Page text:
On Friday morning, dozens of volunteers stood ready at the Veterans Center in North Charleston for the VA hospital's 17th annual Stand Down Against Homelessness.
Some of them were offering free haircuts. Others were serving hot meals or accepting resumes. But unlike years past, relatively few veterans had lined up outside the entrance for their help.
"Normally, it's a huge crowd," one volunteer at the registration booth remarked.
Maybe the cool weather kept the veterans away. Maybe some absentees hadn't realized the event had been rescheduled after Hurricane Matthew forced organizers to change the date. Maybe the smaller crowd offered some anecdotal evidence that homelessness among the local veteran population is improving.
"Our numbers have been declining (at the event) over the years, which we take as a good thing," said Meredith Hagen, spokeswoman for the Ralph H. Johnson VA Medical Center.
The 2016 Homeless Assessment Report, published last month by the federal Department of Housing and Urban Development, does show some year-over-year improvement.
Homelessness in South Carolina declined almost 6 percent since 2015. Still, the numbers here are almost 13 percent higher than they were in 2010.
All told, 5,051 South Carolinians were homeless this year. More than 700 of them are veterans.
The problem is particularly pronounced in Myrtle Beach and Sumter. More than 81 percent of hundreds of homeless veterans in those areas had no shelter at all this year — the highest rate among small cities and counties in the country.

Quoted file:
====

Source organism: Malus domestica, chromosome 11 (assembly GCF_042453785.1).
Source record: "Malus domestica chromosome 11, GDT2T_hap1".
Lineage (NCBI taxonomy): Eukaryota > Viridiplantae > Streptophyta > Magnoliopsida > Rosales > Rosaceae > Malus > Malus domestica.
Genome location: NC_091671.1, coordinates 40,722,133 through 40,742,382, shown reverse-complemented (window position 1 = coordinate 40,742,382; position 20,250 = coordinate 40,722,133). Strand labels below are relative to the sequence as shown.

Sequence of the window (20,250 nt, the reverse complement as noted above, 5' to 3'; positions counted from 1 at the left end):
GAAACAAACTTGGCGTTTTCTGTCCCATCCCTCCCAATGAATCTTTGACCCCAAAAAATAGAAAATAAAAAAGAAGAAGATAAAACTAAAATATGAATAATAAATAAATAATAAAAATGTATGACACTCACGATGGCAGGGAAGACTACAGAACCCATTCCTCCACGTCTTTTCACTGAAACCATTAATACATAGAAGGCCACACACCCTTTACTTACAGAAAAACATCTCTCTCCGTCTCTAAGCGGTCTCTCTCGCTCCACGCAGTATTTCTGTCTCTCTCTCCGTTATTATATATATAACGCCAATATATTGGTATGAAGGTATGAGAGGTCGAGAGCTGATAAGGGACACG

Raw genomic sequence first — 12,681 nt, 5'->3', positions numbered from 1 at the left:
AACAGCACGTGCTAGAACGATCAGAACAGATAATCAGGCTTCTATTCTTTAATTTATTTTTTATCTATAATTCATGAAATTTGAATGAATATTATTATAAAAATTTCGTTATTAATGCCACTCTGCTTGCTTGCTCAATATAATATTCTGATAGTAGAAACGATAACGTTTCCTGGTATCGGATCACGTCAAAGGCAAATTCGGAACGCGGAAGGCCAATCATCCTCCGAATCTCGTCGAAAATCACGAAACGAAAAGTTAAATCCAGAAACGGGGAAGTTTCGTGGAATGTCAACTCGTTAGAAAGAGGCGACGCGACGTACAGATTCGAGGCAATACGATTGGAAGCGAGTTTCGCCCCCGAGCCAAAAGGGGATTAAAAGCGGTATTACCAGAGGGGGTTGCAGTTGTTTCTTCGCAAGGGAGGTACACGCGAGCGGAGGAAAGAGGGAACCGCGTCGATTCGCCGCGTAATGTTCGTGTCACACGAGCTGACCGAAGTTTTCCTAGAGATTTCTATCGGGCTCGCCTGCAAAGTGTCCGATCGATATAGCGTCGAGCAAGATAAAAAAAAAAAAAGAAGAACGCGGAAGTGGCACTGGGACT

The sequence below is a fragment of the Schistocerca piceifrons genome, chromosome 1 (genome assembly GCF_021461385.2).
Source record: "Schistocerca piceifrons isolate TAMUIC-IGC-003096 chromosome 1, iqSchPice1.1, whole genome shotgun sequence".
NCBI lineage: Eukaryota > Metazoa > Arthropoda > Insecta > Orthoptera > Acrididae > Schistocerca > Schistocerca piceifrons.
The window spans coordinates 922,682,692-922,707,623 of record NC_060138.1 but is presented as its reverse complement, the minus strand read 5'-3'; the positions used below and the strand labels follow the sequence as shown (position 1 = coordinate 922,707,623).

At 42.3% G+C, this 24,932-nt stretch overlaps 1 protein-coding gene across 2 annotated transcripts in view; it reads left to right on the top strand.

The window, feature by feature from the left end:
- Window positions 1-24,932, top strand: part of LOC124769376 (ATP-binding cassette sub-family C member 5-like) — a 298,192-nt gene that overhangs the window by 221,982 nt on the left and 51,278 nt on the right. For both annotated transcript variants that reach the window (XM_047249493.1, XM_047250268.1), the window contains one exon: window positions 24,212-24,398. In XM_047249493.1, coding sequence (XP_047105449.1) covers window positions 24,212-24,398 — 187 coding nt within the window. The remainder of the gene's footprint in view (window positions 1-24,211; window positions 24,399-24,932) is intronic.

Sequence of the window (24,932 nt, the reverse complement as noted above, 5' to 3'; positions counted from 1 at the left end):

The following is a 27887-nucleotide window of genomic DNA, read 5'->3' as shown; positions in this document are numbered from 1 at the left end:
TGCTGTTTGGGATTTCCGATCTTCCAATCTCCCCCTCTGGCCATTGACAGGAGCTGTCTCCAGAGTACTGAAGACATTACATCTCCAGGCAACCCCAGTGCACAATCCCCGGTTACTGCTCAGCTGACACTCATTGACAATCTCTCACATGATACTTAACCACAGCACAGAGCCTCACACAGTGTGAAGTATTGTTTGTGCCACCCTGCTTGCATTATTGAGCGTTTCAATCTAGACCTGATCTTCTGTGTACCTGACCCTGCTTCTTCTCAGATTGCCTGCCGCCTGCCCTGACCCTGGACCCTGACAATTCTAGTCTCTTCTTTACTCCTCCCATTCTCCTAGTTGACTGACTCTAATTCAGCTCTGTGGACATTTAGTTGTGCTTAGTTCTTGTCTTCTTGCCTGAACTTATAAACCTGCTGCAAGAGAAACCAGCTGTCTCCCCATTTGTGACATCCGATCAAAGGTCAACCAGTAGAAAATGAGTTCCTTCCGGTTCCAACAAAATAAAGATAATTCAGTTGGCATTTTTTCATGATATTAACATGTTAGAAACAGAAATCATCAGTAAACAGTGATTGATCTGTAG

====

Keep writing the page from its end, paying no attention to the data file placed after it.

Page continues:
Mike Hayes, 60, traveled from Myrtle Beach to attend Stand Down Against Homelessness on Friday. He served overseas in the Army for four years in the 1970s. Now, he's homeless. He just needs "more help," he said.
Luckily, plenty of it was on hand. Veterans were offered free flu shots, dental hygiene kits, breakfast, lunch and hot coffee. The event was staffed by benefits specialists and hospital administrators. Several local employers, including Home Depot and Marriott, had set up booths to accept job applications.
Lamarkus Palmer, a recruiter for Expert Global Solutions, sat under an outdoor tent at Stand Down Against Homelessness to collect resumes.
Palmer said the company needs to hire call center specialists. The jobs come with benefits, time off and Expert Global Solutions pays up to $10.75 an hour.
He said the company has hired veterans from Stand Down Against Homelessness before.
"We like to attend every year," Palmer said. "We're all about giving back to the community."
Last year, about 300 veterans attended the event. Fewer than 200 attended this year.
Jerome Perry, 62, who served in Germany with the U.S. Army in the mid-1970s, was one of them. He is disabled now, but has a home in Charleston. Nevertheless, he said he comes to Stand Down Against Homelessness every year to meet up with his buddies. He complimented the VA hospital on the event. Palmetto Goodwill and Palmetto Warrior Connection also helped host it.
"They do a pretty good job," Perry said.
For help, homeless veterans are encouraged to call the VA hospital, 843-577-5011, or the Charleston Vet Center in North Charleston, 843-789-7000.